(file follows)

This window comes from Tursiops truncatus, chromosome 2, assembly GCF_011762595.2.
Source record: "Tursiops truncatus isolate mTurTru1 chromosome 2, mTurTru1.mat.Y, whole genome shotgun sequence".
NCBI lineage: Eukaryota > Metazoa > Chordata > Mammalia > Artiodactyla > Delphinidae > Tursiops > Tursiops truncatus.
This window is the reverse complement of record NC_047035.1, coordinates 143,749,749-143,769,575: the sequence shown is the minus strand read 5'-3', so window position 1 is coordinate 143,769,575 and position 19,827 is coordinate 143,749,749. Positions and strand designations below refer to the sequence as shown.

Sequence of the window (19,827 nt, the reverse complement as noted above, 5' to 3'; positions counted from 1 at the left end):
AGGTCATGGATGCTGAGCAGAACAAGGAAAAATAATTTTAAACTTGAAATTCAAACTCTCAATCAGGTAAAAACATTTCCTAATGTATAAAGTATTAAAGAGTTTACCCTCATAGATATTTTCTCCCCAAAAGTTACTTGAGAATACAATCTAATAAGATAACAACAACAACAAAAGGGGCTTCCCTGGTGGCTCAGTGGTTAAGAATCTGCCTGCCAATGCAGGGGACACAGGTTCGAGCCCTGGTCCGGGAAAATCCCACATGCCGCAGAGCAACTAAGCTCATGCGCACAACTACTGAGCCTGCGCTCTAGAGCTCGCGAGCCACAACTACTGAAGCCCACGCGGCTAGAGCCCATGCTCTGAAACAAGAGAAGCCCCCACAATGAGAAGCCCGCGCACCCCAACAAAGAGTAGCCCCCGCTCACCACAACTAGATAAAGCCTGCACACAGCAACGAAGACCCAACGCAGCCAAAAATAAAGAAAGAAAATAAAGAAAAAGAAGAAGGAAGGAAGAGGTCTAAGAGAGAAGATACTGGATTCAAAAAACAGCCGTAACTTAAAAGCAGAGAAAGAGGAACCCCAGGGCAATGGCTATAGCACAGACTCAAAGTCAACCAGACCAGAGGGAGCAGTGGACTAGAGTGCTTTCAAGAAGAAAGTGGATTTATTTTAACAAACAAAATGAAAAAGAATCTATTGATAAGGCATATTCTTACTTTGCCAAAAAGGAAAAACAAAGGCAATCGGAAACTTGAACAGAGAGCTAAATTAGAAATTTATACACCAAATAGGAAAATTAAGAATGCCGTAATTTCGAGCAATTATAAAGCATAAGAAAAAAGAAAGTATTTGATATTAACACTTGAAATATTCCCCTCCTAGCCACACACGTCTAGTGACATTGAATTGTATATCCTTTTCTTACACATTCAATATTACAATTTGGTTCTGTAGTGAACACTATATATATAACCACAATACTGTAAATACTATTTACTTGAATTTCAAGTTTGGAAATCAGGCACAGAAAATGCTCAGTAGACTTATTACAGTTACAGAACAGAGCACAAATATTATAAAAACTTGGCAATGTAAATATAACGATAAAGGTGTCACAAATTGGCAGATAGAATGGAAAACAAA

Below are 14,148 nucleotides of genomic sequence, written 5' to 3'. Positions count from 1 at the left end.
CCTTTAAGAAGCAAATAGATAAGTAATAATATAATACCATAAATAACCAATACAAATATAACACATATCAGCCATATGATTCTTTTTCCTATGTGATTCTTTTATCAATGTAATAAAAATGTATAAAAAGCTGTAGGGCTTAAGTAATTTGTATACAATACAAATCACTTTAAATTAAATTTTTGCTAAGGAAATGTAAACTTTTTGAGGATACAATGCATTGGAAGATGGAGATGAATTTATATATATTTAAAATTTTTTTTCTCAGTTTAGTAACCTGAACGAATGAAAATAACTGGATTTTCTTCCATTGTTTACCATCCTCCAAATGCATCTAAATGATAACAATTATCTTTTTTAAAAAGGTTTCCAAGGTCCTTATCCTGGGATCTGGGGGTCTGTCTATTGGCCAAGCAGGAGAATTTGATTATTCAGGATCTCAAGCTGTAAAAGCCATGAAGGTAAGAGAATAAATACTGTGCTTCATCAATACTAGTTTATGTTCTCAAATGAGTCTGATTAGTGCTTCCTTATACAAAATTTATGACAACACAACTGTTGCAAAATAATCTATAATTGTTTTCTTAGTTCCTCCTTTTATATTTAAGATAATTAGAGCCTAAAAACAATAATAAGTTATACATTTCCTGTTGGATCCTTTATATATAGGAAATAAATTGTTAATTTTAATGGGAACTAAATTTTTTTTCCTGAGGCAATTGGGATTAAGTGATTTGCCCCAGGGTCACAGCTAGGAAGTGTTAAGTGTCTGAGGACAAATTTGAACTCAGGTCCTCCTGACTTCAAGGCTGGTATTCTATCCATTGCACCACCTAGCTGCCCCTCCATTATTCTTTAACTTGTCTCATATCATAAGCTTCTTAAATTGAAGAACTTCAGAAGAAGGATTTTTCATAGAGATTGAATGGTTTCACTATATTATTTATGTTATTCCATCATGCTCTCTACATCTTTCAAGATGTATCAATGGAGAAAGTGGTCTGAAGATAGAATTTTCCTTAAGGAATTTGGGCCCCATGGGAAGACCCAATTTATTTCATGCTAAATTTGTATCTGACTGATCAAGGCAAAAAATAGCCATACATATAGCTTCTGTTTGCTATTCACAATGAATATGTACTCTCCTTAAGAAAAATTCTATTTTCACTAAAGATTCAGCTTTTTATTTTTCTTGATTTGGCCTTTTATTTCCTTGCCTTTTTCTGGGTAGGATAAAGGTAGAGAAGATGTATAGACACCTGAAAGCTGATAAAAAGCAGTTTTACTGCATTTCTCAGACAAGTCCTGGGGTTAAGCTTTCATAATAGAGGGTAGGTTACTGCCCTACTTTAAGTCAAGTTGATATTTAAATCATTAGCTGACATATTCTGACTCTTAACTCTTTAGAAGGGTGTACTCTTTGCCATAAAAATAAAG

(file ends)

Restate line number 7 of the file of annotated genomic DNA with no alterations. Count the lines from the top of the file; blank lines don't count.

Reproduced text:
Below are 14,148 nucleotides of genomic sequence, written 5' to 3'. Positions count from 1 at the left end.